"Nana, I think I need to see Lily," he rasps, his voice sore and a lump settled in his throat which won't move. It is in this state that he apparates into the Potter's front yard. He deflects the Beater—the only form of ward on the place—with a simple spell and then marches through the snow towards the front door.
When he knocks, James opens the door, wearing a Weasley sweater from last Christmas, judging by how it stretches across his shoulder—James was significantly slimmer last Christmas. "Hey, mate," he yawns, scratching his neck. "Looking for Lils?"
"Yeah," Teddy murmurs, licking his lips. They're cracked and his eyes feel puffy. He imagines he must look like a wreck, but he doesn't care. Lily needs him.
"She's upstairs. She hasn't left her room all day. She's been in a right state. Hexed Al when he attempted to get his owl back from her room ..." James says, jabbing a thumb over his shoulder at the stairs. Teddy nods and goes off towards the stairs—willing his hair to change to his favourite, and Lily's, an acid green that's always cheered her up. He thinks maybe he needs all the help he can get.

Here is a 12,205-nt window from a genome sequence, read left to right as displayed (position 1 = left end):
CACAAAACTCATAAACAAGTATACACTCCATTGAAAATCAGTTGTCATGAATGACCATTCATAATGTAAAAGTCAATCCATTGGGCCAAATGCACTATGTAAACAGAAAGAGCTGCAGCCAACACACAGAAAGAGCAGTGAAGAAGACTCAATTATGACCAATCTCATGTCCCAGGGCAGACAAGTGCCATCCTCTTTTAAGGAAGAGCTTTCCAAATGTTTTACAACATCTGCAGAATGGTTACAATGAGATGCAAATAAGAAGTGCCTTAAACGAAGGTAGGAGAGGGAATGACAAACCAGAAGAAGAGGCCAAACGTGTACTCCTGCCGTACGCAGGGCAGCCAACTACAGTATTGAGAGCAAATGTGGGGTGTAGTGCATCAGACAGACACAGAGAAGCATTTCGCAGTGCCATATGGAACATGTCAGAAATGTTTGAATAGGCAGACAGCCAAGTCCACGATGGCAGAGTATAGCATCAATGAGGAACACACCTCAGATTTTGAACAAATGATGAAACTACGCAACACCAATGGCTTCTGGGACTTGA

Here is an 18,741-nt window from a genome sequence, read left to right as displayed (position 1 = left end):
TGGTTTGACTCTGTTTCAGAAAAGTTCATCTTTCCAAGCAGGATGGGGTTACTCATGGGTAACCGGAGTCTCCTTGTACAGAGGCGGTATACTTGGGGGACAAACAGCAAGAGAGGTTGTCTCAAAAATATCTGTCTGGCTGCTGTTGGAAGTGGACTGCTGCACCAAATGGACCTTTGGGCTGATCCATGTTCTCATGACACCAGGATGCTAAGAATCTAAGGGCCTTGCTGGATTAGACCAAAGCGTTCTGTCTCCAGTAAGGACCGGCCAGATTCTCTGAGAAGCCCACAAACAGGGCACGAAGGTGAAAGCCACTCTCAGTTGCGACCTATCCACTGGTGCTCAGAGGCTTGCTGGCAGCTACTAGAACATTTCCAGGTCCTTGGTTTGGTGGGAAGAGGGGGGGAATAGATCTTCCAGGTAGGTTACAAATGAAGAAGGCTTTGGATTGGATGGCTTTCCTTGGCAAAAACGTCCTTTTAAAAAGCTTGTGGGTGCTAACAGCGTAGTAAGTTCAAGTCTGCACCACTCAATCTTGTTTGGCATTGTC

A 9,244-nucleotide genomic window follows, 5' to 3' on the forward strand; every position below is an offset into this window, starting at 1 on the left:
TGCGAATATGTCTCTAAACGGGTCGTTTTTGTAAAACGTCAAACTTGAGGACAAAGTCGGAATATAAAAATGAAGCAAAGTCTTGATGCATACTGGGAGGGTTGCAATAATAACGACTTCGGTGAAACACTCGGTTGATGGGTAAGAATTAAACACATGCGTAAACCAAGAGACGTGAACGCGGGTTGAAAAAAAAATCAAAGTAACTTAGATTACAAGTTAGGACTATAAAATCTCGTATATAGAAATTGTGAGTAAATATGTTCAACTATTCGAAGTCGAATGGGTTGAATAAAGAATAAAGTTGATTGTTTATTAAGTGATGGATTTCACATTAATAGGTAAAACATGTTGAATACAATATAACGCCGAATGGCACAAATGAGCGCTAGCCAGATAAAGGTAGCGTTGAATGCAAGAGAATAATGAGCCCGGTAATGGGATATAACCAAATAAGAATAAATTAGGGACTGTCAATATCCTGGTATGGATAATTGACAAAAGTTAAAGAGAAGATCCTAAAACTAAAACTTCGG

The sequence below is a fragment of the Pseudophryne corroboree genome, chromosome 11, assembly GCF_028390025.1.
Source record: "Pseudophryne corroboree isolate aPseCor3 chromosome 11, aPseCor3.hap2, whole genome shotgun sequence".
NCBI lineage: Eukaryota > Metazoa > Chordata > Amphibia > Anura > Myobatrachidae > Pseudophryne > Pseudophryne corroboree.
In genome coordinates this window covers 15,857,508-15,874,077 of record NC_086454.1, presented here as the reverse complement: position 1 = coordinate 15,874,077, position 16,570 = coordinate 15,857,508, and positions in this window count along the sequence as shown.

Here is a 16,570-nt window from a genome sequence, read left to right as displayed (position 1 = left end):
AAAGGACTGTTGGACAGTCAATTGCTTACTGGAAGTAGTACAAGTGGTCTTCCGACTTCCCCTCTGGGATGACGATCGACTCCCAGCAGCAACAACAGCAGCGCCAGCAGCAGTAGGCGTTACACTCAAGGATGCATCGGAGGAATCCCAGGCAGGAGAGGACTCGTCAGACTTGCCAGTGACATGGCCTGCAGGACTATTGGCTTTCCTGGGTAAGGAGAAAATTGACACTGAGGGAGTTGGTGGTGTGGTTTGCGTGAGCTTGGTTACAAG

When he pushes open the door, Lily doesn't sit up. She's lying across her bed, her head dangling over the edge of the bed—her swirl of red curls brushing the carpet.
"Lily," he breathes, like a thirsty man seeing water. (A perfect analogy, he thinks and almost chokes on the irony. She's more like fire anyways. He's bound to get burnt.) "Lily ... Lily." He wants to gather her into his arms, and press her against his side—where she's fit perfectly since she was only four and started the nightmares. But chances are she'd push him away and his heart can't take this.
He feels the flames licking up around him, and somewhere between his fear of rejection and his desire, he can't get close enough to smell her—but her vanilla and laughter fragrance is overpowering him—he thinks he might choke.
She doesn't even open her eyes—if she did, brown would meet the violet of his eyes and he'd feel a little more complete—but winces.
"Is there something you forgot to say? Something else you forgot to shove down my throat, Teddy?" Her voice is hard, and ohso not like Lily Luna at all.
He clears his throat and it is almost painful. "I have a lot of things I need to say," he croaks.
"Maybe I don't want to hear it."
Her eyes open now, and she blinks warily up at him—but he sees the hurt, and the sadness, and it tears him inside. He would take the Cruciatus rather than to know that he is responsible for her pain.
"Lil, please," he begs. "I didn't mean any of it."
"You meant all of it," she argues, her voice rising. "Either that or you're a better liar that I thought you were, Teddy Lupin."